Systems and methods for monitoring neurostimulation dosing

- Cardiac Pacemakers, Inc.

Various implantable device embodiments may comprise a neural stimulator configured to deliver a neurostimulation therapy to stimulate tissue. A prescribed dose of the neurostimulation therapy relates to a therapeutically-effective and safe amount of charge delivered to the stimulated tissue over a period of time. The neural stimulator may include a power supply used to deliver the neurostimulation therapy, and a charge/current monitor configured to monitor a delivered dose of the neurostimulation therapy with respect to the prescribed dose to determine whether the delivered dose is delivering the therapeutically-effective and safe amount of charge to the stimulated tissue over the period of time.

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Description
CLAIM OF PRIORITY

This application is a continuation of U.S. application Ser. No. 14/612,799, filed Feb. 3, 2015, now issued as U.S. Pat. No. 9,457,192, which is a continuation of U.S. application Ser. No. 13/780,903, filed Feb. 28, 2013, now issued as U.S. Pat. No. 8,965,521, which claims the benefit of priority under 35 U.S.C. § 119(e) of U.S. Provisional Patent Application Ser. No. 61/612,833, entitled SYSTEMS AND METHODS FOR MONITORING NEUROSTIMULATION DOSING, filed on Mar. 19, 2012, each of which is herein incorporated by reference in its entirety.

TECHNICAL FIELD

This application relates generally to medical devices and, more particularly, to neurostimulation systems, devices and methods.

BACKGROUND

Neurostimulation has been proposed as a therapy for respiratory problems such as sleep disordered breathing, blood pressure control such as to treat hypertension, cardiac rhythm management, myocardial infarction and ischemia, heart failure, epilepsy, depression, pain, migraines, eating disorders, obesity, inflammatory diseases, and movement disorders. Neurostimulation may be delivered acutely for acute conditions or may be delivered more chronically for chronic conditions. Furthermore, neurostimulation may be delivered to a variety of neural targets, such as peripheral neural targets, spinal neural targets, motor nerve targets and autonomic nerve targets.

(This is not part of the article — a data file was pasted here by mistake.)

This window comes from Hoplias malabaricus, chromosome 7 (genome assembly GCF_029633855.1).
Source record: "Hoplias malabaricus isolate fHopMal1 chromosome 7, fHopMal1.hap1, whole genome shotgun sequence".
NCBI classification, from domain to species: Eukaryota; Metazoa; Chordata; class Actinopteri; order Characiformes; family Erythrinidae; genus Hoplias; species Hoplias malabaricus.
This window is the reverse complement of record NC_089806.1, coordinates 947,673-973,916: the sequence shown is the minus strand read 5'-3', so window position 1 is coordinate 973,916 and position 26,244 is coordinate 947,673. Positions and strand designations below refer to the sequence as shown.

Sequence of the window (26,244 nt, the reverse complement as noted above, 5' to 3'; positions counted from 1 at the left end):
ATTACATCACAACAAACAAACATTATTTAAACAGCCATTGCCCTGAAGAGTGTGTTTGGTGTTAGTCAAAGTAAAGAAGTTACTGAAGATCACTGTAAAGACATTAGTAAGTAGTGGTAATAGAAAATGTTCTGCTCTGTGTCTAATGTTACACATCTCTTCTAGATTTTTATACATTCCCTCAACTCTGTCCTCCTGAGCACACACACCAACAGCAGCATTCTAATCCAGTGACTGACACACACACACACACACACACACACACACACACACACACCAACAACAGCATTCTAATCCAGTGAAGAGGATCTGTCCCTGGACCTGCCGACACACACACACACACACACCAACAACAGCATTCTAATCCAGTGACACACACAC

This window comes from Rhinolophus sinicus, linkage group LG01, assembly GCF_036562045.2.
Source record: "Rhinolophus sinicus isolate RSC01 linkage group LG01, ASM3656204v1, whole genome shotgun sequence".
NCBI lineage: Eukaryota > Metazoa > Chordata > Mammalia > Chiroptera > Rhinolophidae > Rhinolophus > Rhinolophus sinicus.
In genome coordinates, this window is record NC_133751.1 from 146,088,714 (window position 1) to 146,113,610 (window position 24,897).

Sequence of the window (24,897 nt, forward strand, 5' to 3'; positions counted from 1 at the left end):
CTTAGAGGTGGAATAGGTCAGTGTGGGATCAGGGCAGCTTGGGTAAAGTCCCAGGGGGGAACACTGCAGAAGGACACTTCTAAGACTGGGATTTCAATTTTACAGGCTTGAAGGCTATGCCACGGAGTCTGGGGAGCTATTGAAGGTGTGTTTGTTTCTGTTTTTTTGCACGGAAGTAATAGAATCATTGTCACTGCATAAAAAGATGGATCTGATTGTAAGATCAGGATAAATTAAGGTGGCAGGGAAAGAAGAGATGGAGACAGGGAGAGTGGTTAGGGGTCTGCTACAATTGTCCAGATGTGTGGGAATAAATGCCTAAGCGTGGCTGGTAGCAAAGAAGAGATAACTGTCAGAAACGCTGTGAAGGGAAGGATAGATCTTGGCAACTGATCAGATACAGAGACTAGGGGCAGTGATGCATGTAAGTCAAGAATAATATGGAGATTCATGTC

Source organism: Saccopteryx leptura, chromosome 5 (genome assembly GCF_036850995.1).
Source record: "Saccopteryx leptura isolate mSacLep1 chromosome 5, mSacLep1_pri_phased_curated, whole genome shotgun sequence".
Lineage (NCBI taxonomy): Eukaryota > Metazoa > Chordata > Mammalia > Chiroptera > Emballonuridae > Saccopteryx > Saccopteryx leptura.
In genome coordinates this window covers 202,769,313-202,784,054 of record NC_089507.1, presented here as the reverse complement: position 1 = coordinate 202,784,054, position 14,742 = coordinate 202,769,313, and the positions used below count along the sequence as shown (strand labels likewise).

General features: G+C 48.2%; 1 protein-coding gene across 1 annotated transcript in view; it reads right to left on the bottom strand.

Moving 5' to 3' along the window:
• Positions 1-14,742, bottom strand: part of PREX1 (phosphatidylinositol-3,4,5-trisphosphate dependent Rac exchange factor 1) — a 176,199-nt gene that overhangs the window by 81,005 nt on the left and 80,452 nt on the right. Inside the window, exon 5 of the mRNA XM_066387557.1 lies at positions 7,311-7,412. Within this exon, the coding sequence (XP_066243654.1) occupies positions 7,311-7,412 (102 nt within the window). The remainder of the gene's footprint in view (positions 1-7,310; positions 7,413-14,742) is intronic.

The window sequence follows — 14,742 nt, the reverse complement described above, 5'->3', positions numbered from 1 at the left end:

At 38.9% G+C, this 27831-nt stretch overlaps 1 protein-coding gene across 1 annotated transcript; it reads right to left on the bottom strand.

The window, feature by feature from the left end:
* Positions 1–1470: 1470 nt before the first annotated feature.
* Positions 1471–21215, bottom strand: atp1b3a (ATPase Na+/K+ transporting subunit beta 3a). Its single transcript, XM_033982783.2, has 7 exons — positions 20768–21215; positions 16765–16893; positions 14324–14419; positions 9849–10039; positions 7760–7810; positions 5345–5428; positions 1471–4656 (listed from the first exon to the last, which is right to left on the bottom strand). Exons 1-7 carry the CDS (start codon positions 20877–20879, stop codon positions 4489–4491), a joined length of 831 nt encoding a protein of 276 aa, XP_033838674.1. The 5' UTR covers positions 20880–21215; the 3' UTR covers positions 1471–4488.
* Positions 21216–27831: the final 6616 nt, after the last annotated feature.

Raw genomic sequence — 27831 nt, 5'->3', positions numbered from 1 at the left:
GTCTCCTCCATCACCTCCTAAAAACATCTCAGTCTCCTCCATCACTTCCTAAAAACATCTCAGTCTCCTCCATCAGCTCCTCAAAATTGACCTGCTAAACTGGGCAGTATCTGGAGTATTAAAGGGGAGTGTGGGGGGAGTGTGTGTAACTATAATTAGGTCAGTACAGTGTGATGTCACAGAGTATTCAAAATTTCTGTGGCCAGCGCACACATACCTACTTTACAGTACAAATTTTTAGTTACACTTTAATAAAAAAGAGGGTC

The autonomic nervous system (ANS) regulates “involuntary” organs, while the contraction of voluntary (skeletal) muscles is controlled by somatic motor nerves. Examples of involuntary organs include respiratory and digestive organs, and also include blood vessels and the heart. Often, the ANS functions in an involuntary, reflexive manner to regulate glands, to regulate muscles in the skin, eye, stomach, intestines and bladder, and to regulate cardiac muscle and the muscles around blood vessels, for example. The ANS includes the sympathetic nervous system and the parasympathetic nervous system. The sympathetic nervous system is affiliated with stress and the “fight or flight response” to emergencies. Among other effects, the “fight or flight response” increases blood pressure and heart rate to increase skeletal muscle blood flow, and decreases digestion to provide the energy for “fighting or fleeing.” The parasympathetic nervous system is affiliated with relaxation and the “rest and digest response” which, among other effects, decreases blood pressure and heart rate, and increases digestion to conserve energy. The ANS maintains normal internal function and works with the somatic nervous system. Afferent neurons convey impulses towards the central nervous system (CNS), and efferent neurons convey impulses away from the CNS.